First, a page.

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## Data Structure Questions and Answers-Singly Linked List

Question 1 [CLICK ON ANY CHOICE TO KNOW THE RIGHT ANSWER] |

Which of the following is not a disadvantage to the usage of array?

Fixed size | |

You know the size of the array prior to allocation | |

Insertion based on position | |

Accessing elements at specified positions |

Question 1 Explanation:

Array elements can be accessed in two steps. First, multiply the size of the data type with the specified position, second, add this value to the base address. Both of these operations can be done in constant time, hence accessing elements at a given index/position is faster.

Question 2 [CLICK ON ANY CHOICE TO KNOW THE RIGHT ANSWER] |

What is the time complexity of inserting at the end in dynamic arrays?

O(1) | |

O(n) | |

O(logn) | |

Either O(1) or O(n) |

Question 2 Explanation:

Depending on whether the array is full or not, the complexity in dynamic array varies. If you try to insert into an array which is not full, then the element is simply stored at the end, this takes O(1) time. If you try to insert into an array which is full, first you will have to allocate an array with double the size of the current array and then copy all the elements into it and finally insert the new element, this takes O(n) time.

Question 3 [CLICK ON ANY CHOICE TO KNOW THE RIGHT ANSWER] |

What is the time complexity to count the number of elements in the linked list?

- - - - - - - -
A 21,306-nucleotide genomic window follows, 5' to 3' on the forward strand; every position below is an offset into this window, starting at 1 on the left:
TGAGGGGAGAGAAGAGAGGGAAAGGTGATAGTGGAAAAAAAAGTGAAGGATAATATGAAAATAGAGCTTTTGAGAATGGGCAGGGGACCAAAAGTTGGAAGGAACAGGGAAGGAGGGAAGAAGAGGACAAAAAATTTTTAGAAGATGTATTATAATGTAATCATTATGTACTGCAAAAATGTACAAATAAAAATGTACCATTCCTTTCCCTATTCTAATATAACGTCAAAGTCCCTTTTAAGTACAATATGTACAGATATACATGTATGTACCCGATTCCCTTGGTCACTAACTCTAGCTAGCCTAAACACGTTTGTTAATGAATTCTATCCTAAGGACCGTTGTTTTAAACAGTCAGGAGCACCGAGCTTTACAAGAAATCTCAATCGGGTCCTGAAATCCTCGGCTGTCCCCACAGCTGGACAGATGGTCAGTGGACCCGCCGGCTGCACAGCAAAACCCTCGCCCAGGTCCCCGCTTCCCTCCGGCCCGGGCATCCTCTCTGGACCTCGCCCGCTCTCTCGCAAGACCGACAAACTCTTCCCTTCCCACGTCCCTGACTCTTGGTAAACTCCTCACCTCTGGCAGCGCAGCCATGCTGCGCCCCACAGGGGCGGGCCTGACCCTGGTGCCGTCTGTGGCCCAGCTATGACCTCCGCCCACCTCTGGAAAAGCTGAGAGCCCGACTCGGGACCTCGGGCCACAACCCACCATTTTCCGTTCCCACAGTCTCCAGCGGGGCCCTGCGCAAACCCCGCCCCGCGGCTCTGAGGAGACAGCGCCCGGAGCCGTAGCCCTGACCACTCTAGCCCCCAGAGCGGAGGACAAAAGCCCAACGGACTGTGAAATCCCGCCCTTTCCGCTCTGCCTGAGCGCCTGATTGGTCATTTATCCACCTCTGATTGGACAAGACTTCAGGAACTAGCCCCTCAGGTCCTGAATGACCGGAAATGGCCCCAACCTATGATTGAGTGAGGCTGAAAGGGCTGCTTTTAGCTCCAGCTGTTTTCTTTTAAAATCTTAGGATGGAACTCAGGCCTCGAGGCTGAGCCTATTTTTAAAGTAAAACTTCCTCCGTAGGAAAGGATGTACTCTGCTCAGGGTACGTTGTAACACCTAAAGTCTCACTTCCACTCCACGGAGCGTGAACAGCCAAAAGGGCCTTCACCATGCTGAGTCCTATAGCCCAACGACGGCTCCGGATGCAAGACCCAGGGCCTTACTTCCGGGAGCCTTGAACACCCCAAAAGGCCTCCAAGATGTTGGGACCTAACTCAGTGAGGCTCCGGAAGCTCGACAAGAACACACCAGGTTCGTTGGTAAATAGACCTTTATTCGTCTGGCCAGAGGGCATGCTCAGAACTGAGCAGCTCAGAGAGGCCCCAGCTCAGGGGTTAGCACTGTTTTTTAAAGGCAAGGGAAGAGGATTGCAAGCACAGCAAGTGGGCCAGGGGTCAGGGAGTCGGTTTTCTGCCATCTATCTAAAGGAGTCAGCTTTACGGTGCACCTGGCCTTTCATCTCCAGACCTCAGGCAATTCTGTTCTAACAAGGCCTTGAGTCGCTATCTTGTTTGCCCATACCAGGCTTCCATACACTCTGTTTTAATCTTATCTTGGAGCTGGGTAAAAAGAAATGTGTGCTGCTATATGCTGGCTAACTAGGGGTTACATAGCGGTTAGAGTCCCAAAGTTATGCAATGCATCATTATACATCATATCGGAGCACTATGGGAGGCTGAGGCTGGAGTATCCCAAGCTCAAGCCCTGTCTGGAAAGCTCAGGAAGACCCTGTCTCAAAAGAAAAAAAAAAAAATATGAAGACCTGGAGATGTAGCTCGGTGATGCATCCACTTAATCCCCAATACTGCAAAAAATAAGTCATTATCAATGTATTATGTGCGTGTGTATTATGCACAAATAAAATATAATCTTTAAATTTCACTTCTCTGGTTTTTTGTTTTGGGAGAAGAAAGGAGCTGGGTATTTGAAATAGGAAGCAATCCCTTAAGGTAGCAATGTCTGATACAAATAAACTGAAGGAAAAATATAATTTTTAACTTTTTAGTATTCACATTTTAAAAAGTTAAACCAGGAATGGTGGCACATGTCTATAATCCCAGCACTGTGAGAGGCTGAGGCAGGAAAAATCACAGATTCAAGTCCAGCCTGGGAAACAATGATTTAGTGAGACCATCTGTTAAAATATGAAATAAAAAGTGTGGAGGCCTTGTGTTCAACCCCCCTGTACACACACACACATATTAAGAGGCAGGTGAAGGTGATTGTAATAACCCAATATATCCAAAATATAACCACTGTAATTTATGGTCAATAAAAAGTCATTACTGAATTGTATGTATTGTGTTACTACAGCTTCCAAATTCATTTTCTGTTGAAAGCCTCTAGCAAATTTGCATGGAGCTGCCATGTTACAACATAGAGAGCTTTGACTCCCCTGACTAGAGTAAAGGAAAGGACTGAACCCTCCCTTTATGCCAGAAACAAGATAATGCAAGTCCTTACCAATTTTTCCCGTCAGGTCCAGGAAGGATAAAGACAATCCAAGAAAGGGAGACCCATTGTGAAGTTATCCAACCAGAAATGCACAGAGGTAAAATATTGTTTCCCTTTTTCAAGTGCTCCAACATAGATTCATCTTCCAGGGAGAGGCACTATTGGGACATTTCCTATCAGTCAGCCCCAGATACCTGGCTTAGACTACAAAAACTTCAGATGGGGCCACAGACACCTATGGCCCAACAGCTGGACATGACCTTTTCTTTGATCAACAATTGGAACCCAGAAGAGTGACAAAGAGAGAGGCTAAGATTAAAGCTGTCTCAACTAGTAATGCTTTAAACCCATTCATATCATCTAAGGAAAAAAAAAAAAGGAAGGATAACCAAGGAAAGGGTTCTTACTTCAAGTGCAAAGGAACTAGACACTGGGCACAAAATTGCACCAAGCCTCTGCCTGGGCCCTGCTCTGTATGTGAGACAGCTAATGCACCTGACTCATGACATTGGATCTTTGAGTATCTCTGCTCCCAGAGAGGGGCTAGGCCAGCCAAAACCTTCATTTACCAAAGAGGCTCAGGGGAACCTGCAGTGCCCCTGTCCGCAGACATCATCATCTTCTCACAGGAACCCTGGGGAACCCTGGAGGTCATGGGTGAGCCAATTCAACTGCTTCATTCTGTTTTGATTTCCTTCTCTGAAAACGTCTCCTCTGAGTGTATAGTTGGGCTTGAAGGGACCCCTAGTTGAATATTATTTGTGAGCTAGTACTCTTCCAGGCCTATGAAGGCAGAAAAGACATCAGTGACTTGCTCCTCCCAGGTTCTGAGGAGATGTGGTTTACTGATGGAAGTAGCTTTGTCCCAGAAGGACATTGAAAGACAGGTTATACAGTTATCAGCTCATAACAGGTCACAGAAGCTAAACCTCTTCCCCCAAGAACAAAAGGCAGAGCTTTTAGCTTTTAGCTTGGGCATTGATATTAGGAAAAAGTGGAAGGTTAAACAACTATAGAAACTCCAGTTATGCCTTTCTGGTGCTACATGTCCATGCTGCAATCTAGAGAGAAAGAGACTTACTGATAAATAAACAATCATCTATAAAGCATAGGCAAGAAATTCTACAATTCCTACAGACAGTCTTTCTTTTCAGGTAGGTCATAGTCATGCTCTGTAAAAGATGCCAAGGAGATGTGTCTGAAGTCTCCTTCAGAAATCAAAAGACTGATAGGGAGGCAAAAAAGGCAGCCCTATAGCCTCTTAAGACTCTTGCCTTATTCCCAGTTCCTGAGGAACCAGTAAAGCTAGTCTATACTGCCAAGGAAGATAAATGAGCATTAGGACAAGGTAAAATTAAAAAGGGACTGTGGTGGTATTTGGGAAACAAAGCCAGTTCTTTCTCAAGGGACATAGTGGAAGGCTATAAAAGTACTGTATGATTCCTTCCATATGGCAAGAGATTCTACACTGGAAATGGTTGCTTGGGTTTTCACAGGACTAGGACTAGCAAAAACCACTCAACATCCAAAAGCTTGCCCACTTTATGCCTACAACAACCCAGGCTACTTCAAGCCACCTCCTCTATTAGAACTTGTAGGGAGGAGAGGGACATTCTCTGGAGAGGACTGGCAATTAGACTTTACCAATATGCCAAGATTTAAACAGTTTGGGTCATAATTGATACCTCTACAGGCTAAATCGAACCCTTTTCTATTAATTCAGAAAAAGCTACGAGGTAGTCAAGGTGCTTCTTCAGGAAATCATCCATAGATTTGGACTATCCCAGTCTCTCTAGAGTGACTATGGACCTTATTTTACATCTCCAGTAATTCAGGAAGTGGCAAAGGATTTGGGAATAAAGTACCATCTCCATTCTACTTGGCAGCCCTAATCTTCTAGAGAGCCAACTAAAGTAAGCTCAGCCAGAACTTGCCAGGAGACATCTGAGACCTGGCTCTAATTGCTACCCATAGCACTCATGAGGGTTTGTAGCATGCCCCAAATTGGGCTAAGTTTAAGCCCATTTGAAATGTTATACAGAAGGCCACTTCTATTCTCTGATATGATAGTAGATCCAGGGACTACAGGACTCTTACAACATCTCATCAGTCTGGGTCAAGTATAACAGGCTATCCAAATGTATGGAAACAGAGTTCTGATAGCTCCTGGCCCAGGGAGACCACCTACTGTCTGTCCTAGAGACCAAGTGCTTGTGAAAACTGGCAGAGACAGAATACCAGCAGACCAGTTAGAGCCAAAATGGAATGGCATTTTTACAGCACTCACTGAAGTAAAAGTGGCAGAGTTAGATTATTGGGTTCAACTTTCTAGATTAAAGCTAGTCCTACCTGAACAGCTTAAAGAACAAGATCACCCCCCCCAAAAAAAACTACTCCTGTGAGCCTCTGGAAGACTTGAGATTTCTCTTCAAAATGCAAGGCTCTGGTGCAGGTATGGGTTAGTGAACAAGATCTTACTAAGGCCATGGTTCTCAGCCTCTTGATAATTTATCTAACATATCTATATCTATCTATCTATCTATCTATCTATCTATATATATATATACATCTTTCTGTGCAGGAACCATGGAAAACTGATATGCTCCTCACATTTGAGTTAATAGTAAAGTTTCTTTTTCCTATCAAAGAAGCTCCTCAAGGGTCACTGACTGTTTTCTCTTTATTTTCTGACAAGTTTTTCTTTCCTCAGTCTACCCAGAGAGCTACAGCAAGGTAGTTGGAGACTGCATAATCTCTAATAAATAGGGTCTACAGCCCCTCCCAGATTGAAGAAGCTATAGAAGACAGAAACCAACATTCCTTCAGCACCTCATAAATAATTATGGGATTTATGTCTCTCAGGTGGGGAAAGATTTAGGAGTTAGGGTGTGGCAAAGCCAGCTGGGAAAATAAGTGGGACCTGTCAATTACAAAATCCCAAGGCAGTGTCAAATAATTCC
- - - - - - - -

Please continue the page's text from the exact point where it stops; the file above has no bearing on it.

O(1) | |

O(n) | |

O(logn) | |

None of the mentioned |

Question 3 Explanation:

To count the number of elements, you have to traverse through the entire list, hence complexity is O(n).

Question 4 [CLICK ON ANY CHOICE TO KNOW THE RIGHT ANSWER] |

Which of the following performs deletion of the last element in the list? Given below is the Node class.

class Node { protected Node next; protected Object ele; Node(Object e, Node n) { ele = e; next = n; } public void setNext(Node n) { next = n; } public void setEle(Object e) { ele = e; } public Node getNext() { return next; } public Object getEle() { return ele; } } class SLL { Node head; int size; SLL() { size = 0; } }

public Node removeLast() { if(size == 0) return null; Node cur; Node temp; cur = head; while(cur.getNext() != null) | |

public void removeLast() { if(size == 0) return null; Node cur; Node temp; cur = head; while(cur != null) { temp = cur | |

public void removeLast() { if(size == 0) return null; Node cur; Node temp; cur = head; while(cur != null) { cur = | |

public void removeLast() { if(size == 0) return null; Node cur; Node temp; cur = head; while(cur.getNext() != null |

Question 4 Explanation:

Since you have to traverse to the end of the list and delete the last node, you need two reference pointers. 'cur' to traverse all the way and find the last node, and 'temp' is a trailing pointer to 'cur'. Once you reach the end of the list, setNext of 'temp' to null, 'cur' is not being pointed to by any node, and hence it is available for garbage collection.

Question 5 [CLICK ON ANY CHOICE TO KNOW THE RIGHT ANSWER] |

What is the functionality of the following code?

public void function(Node node) { if(size == 0) head = node; else { Node temp, cur; for(cur = head; (temp = cur.getNext())!=null; cur = temp); cur.setNext(node); } size++; }

Inserting a node at the beginning of the list | |

Deleting a node at the beginning of the list | |

Inserting a node at the end of the list | |

Deleting a node at the end of the list |

Question 5 Explanation:

The for loop traverses through the list and then inserts a new node as cur.setNext(node);

There are 5 questions to complete.